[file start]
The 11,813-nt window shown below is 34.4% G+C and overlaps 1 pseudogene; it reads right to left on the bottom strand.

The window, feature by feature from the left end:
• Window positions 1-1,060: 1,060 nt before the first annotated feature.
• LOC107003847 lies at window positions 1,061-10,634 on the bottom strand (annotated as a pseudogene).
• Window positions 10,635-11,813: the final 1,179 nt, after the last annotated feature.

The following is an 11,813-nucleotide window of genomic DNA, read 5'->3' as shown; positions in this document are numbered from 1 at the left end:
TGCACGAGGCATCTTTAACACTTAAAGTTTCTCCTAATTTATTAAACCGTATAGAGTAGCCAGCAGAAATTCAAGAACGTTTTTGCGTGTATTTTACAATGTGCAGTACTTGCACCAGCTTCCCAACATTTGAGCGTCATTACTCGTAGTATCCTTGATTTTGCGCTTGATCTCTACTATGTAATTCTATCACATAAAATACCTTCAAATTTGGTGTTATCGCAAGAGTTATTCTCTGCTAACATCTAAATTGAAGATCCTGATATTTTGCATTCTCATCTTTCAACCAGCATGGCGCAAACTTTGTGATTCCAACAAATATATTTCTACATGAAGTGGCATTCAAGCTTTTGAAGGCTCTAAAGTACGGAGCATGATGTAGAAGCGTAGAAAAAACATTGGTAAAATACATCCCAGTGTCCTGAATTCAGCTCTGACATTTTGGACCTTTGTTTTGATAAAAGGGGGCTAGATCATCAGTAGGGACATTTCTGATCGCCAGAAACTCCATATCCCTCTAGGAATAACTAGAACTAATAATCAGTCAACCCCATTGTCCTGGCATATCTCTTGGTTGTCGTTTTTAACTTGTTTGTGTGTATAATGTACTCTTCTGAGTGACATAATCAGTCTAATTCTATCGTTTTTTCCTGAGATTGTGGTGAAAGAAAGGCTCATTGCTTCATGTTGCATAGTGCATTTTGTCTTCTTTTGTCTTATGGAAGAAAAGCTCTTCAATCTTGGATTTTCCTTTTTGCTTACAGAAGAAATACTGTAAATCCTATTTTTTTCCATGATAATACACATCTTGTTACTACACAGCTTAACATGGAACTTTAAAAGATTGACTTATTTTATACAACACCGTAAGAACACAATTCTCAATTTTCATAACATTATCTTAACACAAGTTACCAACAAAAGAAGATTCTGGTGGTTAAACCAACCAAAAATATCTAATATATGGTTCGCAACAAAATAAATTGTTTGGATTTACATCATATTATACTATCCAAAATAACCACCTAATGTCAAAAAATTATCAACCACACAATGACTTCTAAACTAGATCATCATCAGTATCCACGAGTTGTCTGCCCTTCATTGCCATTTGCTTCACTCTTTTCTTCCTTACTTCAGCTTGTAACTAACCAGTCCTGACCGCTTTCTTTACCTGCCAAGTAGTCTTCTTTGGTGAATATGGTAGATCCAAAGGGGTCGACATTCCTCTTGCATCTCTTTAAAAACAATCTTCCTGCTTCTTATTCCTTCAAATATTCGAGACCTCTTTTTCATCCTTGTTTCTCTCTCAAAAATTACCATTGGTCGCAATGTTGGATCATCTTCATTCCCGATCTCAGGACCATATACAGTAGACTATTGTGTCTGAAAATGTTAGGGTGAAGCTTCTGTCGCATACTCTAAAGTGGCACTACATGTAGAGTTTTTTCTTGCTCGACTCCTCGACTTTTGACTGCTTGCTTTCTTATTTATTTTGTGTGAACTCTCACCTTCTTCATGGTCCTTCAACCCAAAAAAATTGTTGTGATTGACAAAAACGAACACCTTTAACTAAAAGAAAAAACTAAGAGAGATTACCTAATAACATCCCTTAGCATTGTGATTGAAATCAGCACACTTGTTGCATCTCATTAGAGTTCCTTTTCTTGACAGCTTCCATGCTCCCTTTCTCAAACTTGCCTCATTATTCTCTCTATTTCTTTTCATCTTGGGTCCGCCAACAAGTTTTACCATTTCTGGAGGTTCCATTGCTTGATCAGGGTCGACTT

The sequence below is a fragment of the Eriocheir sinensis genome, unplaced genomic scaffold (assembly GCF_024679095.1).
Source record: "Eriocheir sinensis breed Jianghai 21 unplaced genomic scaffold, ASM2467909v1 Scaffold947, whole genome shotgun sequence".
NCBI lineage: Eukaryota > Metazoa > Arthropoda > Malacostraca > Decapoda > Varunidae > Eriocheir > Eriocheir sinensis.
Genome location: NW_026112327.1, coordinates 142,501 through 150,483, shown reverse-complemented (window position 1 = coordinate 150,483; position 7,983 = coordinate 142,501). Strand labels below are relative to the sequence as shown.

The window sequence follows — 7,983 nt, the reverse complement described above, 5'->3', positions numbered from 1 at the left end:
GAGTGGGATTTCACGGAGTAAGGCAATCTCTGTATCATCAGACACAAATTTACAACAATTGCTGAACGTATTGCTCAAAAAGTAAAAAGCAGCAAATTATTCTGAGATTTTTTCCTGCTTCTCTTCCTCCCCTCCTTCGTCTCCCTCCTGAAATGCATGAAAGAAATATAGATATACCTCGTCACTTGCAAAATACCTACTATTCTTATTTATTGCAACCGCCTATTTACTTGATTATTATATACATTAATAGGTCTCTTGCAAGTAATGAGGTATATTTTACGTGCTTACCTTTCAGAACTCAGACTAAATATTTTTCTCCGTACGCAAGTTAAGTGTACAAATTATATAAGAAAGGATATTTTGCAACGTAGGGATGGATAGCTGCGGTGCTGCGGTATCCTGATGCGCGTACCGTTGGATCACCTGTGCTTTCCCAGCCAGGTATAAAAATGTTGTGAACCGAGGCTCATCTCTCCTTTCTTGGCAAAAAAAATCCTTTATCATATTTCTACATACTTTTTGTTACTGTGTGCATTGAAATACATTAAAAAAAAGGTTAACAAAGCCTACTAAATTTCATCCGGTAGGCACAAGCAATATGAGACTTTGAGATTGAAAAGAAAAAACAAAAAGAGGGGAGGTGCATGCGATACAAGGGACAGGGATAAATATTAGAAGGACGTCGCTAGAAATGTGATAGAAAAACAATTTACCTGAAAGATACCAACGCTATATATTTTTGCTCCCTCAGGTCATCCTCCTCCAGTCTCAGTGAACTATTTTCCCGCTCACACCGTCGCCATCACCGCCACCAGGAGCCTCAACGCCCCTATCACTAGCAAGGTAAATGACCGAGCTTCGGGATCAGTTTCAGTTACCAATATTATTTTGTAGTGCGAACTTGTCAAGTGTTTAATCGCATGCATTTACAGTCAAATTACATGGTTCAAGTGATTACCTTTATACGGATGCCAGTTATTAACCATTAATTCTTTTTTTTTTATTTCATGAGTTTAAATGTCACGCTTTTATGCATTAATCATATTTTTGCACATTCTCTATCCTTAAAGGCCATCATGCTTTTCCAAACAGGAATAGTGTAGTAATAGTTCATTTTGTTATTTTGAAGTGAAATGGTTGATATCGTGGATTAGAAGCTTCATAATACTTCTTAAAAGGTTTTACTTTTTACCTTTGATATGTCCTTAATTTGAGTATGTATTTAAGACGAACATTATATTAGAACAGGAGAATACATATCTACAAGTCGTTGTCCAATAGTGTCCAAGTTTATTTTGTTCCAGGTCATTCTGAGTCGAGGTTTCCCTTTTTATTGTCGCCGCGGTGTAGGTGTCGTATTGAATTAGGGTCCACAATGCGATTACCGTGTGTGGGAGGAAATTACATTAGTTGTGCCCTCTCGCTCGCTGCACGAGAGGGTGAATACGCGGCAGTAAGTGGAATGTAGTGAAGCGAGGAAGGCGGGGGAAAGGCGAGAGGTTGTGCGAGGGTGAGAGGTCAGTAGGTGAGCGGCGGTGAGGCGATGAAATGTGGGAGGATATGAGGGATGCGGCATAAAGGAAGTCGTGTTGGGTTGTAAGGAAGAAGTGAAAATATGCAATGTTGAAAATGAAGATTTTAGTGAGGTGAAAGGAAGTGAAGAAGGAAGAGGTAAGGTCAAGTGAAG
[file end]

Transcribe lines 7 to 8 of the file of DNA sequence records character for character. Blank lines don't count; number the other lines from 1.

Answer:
TGCACGAGGCATCTTTAACACTTAAAGTTTCTCCTAATTTATTAAACCGTATAGAGTAGCCAGCAGAAATTCAAGAACGTTTTTGCGTGTATTTTACAATGTGCAGTACTTGCACCAGCTTCCCAACATTTGAGCGTCATTACTCGTAGTATCCTTGATTTTGCGCTTGATCTCTACTATGTAATTCTATCACATAAAATACCTTCAAATTTGGTGTTATCGCAAGAGTTATTCTCTGCTAACATCTAAATTGAAGATCCTGATATTTTGCATTCTCATCTTTCAACCAGCATGGCGCAAACTTTGTGATTCCAACAAATATATTTCTACATGAAGTGGCATTCAAGCTTTTGAAGGCTCTAAAGTACGGAGCATGATGTAGAAGCGTAGAAAAAACATTGGTAAAATACATCCCAGTGTCCTGAATTCAGCTCTGACATTTTGGACCTTTGTTTTGATAAAAGGGGGCTAGATCATCAGTAGGGACATTTCTGATCGCCAGAAACTCCATATCCCTCTAGGAATAACTAGAACTAATAATCAGTCAACCCCATTGTCCTGGCATATCTCTTGGTTGTCGTTTTTAACTTGTTTGTGTGTATAATGTACTCTTCTGAGTGACATAATCAGTCTAATTCTATCGTTTTTTCCTGAGATTGTGGTGAAAGAAAGGCTCATTGCTTCATGTTGCATAGTGCATTTTGTCTTCTTTTGTCTTATGGAAGAAAAGCTCTTCAATCTTGGATTTTCCTTTTTGCTTACAGAAGAAATACTGTAAATCCTATTTTTTTCCATGATAATACACATCTTGTTACTACACAGCTTAACATGGAACTTTAAAAGATTGACTTATTTTATACAACACCGTAAGAACACAATTCTCAATTTTCATAACATTATCTTAACACAAGTTACCAACAAAAGAAGATTCTGGTGGTTAAACCAACCAAAAATATCTAATATATGGTTCGCAACAAAATAAATTGTTTGGATTTACATCATATTATACTATCCAAAATAACCACCTAATGTCAAAAAATTATCAACCACACAATGACTTCTAAACTAGATCATCATCAGTATCCACGAGTTGTCTGCCCTTCATTGCCATTTGCTTCACTCTTTTCTTCCTTACTTCAGCTTGTAACTAACCAGTCCTGACCGCTTTCTTTACCTGCCAAGTAGTCTTCTTTGGTGAATATGGTAGATCCAAAGGGGTCGACATTCCTCTTGCATCTCTTTAAAAACAATCTTCCTGCTTCTTATTCCTTCAAATATTCGAGACCTCTTTTTCATCCTTGTTTCTCTCTCAAAAATTACCATTGGTCGCAATGTTGGATCATCTTCATTCCCGATCTCAGGACCATATACAGTAGACTATTGTGTCTGAAAATGTTAGGGTGAAGCTTCTGTCGCATACTCTAAAGTGGCACTACATGTAGAGTTTTTTCTTGCTCGACTCCTCGACTTTTGACTGCTTGCTTTCTTATTTATTTTGTGTGAACTCTCACCTTCTTCATGGTCCTTCAACCCAAAAAAATTGTTGTGATTGACAAAAACGAACACCTTTAACTAAAAGAAAAAACTAAGAGAGATTACCTAATAACATCCCTTAGCATTGTGATTGAAATCAGCACACTTGTTGCATCTCATTAGAGTTCCTTTTCTTGACAGCTTCCATGCTCCCTTTCTCAAACTTGCCTCATTATTCTCTCTATTTCTTTTCATCTTGGGTCCGCCAACAAGTTTTACCATTTCTGGAGGTTCCATTGCTTGATCAGGGTCGACTT

The sequence below is a fragment of the Eriocheir sinensis genome, unplaced genomic scaffold (assembly GCF_024679095.1).